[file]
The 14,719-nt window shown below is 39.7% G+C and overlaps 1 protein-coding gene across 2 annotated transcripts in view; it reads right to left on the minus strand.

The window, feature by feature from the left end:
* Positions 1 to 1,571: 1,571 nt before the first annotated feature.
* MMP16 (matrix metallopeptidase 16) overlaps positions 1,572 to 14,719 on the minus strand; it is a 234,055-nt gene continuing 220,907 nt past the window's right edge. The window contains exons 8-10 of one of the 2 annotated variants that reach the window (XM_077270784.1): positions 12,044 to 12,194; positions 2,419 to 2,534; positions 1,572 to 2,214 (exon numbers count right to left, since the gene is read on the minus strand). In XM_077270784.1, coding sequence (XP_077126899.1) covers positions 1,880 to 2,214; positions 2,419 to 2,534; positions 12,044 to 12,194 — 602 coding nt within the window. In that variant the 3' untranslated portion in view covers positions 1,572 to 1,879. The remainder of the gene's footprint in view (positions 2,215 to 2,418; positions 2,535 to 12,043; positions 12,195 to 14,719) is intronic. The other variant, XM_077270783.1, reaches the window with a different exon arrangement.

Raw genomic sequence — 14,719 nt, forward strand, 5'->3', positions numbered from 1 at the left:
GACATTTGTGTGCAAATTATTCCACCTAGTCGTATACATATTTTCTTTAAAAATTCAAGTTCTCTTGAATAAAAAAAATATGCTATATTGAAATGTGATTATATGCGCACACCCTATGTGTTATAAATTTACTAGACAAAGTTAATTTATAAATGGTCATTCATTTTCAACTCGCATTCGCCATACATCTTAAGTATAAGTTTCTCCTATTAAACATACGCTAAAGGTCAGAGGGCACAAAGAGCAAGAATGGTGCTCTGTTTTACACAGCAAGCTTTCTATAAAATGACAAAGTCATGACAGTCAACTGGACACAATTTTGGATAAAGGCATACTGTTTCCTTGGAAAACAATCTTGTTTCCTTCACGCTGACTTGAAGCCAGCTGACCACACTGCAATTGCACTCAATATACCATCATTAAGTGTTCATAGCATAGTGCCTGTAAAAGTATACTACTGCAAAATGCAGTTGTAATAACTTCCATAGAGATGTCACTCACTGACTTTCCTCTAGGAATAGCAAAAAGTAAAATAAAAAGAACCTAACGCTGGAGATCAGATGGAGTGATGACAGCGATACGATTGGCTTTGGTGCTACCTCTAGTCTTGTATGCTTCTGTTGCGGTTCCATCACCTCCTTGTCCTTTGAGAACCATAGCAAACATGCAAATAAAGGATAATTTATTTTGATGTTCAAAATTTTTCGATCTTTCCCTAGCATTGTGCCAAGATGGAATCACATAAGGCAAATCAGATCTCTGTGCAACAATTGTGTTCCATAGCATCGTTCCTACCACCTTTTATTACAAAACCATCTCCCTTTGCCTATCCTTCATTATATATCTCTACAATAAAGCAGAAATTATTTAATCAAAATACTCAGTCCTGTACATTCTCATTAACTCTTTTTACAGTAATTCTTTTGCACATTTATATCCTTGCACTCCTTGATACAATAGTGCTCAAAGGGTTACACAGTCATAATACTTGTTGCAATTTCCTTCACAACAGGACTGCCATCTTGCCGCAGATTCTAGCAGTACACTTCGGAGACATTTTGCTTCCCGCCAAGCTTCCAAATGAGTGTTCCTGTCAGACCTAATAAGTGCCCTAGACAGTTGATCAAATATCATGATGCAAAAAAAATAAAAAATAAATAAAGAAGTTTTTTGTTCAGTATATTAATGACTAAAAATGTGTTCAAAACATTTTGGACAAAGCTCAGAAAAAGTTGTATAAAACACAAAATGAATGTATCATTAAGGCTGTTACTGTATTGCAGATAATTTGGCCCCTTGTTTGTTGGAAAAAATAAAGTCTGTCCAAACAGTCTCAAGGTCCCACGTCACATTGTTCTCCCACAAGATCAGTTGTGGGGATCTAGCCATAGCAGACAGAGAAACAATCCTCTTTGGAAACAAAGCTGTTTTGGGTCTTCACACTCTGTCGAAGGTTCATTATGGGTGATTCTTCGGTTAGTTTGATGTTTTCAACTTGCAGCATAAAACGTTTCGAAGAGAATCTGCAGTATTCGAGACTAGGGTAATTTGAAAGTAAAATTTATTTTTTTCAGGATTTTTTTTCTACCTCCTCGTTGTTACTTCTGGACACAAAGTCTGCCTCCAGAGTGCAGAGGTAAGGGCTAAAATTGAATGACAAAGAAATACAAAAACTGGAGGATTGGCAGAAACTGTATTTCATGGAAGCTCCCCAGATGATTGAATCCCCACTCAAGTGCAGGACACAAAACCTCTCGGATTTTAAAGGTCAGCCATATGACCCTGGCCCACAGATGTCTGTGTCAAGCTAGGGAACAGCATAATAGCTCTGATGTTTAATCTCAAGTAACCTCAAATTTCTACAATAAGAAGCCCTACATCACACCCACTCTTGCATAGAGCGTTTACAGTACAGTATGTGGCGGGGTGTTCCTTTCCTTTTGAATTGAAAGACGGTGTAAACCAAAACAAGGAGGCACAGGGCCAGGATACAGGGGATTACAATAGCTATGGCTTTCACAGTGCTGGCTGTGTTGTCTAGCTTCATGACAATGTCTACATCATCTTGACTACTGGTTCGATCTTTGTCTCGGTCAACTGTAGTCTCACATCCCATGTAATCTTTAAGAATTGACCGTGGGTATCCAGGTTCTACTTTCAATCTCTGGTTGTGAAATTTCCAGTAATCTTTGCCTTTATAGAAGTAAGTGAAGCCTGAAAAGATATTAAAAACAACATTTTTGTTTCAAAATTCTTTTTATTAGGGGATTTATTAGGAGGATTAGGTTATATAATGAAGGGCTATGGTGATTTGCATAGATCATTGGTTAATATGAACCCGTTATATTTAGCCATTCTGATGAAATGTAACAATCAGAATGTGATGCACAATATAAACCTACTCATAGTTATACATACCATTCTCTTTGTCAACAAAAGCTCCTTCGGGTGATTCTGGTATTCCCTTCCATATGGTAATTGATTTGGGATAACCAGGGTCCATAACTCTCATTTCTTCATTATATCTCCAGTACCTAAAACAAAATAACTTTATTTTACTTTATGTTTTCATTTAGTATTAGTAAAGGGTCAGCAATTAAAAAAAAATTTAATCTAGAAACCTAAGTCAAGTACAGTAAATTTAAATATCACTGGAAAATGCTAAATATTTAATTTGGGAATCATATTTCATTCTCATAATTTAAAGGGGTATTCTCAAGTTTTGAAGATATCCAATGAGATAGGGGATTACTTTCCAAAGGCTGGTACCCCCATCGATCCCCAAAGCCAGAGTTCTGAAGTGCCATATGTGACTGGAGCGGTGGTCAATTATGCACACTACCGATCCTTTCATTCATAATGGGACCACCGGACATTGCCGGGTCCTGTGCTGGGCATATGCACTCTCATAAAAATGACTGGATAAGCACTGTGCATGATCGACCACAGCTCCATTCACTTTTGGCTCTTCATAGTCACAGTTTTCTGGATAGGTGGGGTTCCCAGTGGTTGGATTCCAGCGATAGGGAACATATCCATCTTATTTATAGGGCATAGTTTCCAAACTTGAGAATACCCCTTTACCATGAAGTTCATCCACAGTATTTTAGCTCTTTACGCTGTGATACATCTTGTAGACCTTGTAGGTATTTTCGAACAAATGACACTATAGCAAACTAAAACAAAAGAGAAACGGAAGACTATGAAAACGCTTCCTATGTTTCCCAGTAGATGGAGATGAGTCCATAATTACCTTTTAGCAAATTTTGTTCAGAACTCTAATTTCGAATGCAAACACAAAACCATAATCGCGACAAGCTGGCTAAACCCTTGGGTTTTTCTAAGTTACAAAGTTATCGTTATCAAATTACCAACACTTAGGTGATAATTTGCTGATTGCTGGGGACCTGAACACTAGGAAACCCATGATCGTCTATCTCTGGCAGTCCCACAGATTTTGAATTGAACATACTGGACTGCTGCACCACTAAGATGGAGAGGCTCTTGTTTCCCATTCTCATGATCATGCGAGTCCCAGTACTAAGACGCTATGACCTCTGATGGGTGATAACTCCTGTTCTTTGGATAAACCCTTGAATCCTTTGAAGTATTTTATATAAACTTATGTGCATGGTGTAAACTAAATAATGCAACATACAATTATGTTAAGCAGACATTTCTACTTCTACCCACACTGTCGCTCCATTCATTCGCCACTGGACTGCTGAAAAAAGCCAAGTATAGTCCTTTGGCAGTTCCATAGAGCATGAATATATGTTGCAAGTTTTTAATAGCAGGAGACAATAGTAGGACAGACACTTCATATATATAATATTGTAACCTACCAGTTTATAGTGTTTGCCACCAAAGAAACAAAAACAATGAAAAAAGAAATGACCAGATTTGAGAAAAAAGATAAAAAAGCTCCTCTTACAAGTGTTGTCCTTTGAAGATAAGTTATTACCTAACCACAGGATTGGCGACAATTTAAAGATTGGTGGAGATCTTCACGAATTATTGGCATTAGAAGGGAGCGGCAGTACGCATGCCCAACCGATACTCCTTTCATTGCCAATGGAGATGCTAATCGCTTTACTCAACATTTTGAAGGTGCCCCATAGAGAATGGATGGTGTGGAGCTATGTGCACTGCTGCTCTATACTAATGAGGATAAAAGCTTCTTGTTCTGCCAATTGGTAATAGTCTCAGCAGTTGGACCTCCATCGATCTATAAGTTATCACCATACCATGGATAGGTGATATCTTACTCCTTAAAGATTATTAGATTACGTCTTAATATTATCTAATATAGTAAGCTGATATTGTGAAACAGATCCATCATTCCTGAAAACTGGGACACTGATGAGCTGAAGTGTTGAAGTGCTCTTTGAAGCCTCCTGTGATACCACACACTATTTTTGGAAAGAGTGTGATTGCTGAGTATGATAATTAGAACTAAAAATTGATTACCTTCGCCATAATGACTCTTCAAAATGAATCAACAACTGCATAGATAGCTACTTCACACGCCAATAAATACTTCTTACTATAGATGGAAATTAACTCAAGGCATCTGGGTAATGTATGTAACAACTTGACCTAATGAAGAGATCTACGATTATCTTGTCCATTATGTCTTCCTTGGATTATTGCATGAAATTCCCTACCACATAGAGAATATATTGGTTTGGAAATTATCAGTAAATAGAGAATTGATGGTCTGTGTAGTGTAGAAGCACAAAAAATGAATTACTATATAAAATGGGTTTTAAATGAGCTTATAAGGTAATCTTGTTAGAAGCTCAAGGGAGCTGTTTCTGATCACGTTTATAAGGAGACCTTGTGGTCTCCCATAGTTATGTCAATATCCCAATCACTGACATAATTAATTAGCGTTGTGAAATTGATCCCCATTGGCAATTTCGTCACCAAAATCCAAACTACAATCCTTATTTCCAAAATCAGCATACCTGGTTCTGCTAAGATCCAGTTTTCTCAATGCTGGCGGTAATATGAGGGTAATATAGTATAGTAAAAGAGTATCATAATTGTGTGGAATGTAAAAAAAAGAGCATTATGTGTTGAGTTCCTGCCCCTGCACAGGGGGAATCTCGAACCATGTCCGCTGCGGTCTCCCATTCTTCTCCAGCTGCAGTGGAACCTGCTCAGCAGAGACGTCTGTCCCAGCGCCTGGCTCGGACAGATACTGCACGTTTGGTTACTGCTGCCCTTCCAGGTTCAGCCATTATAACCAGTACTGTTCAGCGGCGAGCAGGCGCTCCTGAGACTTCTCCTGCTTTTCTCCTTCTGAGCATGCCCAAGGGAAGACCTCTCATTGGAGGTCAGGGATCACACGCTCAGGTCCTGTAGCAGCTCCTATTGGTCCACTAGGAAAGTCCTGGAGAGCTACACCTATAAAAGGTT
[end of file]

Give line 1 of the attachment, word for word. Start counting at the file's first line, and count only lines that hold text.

The 14,719-nt window shown below is 39.7% G+C and overlaps 1 protein-coding gene across 2 annotated transcripts in view; it reads right to left on the minus strand.